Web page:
sat  down  after  his  return  home  to  play  at  cards  with  an  intimate 
friend.  On  his  little  finger  there  sparkled  a  ring,  in  the  front  of 
his  shirt  there  gleamed  a  valuable  diamond.  There  were  diamond 
buckles  in  his  shoes,  and,  according  to  the  fashion  of  his  time,  he 
wore  knee-breeclies  and  silk  stockings,  which  showed  off  advan¬ 
tageously  the  shape  of  a  remarkably  good  leg  and  ankle. 

He  sat  opposite  to  the  door,  but  never  once  lifted  his  eyes 
to  it.  His  attention  seemed  concentrated  on  the  cards. 

For  a  time  there  was  utter  silence  in  the  room,  broken  only  by  the 
momentous  counting  of  the  game. 

In  the  doorway  we  stood,  holding  onr  breath,  terrified  and  yet 
fascinated  by  the  scene  which  was  being  acted  before  ns. 

The  ashes  dropped  on  the  hearth  softly  and  like  the  snow ;  we 
could  hear  the  rustle  of  the  cards  as  they  were  dealt  out  and  fell 
upon  the  table ;  we  listened  to  the  count — fifteen-one,  fifteen-two,  and 
so  forth, — but  there  was  no  other  word  spoken  till  at  length  the  player, 
whose  face  we  could  not  see,  exclaimed,  “  I  win ;  the  game  is  mine.” 

Then  his  opponent  took  up  the  cards,  sorted  them  over  negligently 
in  his  hand,  put  them  dose  together,  and  flung  the  whole  pack 
in  his  guest’s  face,  exclaiming,  “  Cheat ;  liar ;  take  that.” 

There  was  a  bustle  and  confusion — a  flinging  over  of  chairs,  and 
fierce  gesticulation,  and  such  a  noise  of  passionate  voices  mingling, 
that  we  could  not  hear  a  sentence  which  was  uttered. 

All  at  once,  however,  Jeremy  Lester  strode  out  of  the  room  in 
so  great  a  hurry  that  he  almost  touched  us  where  we  stood ;  out  of  the 
room,  and  tramp,  tramp  up  the  staircase  to  the  red  room,  whence  ho 
descended  in  a  few  minutes  with  a  couple  of  rapiers  under  bis  arm. 


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8  Strange  Cfjristmas  ©ante* 

When  he  re-entered  the  room  he  gave,  as  it  seemed  to  ns,  the  other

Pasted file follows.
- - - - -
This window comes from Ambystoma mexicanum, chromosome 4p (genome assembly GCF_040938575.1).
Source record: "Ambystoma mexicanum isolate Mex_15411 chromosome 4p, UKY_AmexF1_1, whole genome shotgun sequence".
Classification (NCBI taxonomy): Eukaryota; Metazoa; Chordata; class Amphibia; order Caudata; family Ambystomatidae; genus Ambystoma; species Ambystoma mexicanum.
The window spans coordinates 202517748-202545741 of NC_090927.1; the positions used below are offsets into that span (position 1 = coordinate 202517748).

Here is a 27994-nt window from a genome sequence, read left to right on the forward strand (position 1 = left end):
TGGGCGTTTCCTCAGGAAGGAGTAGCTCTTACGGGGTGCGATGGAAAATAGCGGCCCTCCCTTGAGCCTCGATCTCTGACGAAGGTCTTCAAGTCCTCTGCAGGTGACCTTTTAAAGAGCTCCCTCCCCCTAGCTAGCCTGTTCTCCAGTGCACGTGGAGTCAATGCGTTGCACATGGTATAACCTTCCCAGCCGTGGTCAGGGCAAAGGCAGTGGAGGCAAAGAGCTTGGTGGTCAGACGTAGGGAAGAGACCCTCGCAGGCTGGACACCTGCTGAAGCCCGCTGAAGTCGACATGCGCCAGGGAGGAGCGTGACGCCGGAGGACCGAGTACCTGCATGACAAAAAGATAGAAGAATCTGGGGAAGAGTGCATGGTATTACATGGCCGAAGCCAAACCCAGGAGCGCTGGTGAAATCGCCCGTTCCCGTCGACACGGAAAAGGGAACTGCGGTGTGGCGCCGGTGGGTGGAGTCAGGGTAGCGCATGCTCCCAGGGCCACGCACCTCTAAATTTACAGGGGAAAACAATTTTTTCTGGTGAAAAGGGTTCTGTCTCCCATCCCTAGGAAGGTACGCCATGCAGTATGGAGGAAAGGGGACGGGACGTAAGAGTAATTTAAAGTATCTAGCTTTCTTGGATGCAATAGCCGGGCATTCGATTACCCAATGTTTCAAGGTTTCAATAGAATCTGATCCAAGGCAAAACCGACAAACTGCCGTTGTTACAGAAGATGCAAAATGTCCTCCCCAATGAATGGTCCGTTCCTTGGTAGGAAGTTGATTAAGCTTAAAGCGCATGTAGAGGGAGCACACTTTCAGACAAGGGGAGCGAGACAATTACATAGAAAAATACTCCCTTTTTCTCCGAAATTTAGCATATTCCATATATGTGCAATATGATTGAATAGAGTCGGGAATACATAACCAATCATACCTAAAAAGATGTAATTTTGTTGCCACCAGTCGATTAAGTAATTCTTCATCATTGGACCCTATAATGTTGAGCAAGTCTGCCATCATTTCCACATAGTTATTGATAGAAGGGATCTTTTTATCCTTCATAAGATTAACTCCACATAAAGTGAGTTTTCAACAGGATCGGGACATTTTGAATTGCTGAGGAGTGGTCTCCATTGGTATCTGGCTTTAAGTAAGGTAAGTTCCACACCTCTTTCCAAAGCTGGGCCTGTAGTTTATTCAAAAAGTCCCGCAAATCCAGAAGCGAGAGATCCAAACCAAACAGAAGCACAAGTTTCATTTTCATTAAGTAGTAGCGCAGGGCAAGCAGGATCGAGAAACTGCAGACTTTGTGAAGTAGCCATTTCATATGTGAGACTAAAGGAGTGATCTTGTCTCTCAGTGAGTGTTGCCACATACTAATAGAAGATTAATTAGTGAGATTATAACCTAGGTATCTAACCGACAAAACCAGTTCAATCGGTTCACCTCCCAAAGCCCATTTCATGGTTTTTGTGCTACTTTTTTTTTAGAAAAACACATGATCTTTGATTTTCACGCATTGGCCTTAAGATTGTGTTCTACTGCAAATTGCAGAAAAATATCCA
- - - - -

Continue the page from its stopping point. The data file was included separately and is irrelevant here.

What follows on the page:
man  his  choice  of  the  weapons,  and  then  he  flung  open  the  window, 
and  after  ceremoniously  giving  place  for  hia  opponent  to  pass  oat 
first,  he  walked  forth  into  the  night-air,  Clare  and  I  following. 

We  went  through  the  garden  and  down  a  narrow  winding  walk  to 
a  smooth  piece  of  turf  sheltered  from  the  north  by  a  plantation  of  young 
fir-trees.  It  was  a  bright  moonlight  night  by  thin  time,  and  we  could 
distinctly  see  Jeremy  Lester  measuring  off  the  ground. 

“  When  you  say  4  three,’  ”  he  said  at  last  to  the  man  whose  back 
was  still  towards  us.  They  had  drawn  lots  for  the  ground,  and  the  lot 
had  fallen  against  Mr.  Lester.  He  stood  thus  with  thp  moonbeams 
falling  full  upon  him,  and  a  handsomer  fellow  I  would  never  desire  to 
behold. 

44  One,”  began  the  other ;  44  two,”  and  before  our  kinsman  had  the 
slightest  suspicion  of  his  design,  he  was  upon  him,  and  his  rapier  through 
Jeremy  Lester’s  breast.  At  the  sight  of  that  cowardly  treachery,  Clare 
screamed  aloud.  In  a  moment  the  combatants  had  disappeared,  the 
moon  was  obscured  behind  a  cloud,  and  we  were  standing  in  the 
shadow  of  the  fir-plantation,  shivering  with  cold  and  terror. 

But  we  knew  at  last  what  had  become  of  the  late  owner  of  Marting- 
dale,  that  he  had  fallen,  not  in  fair  fight,  but  foully  murdered  by  a  false 
friend.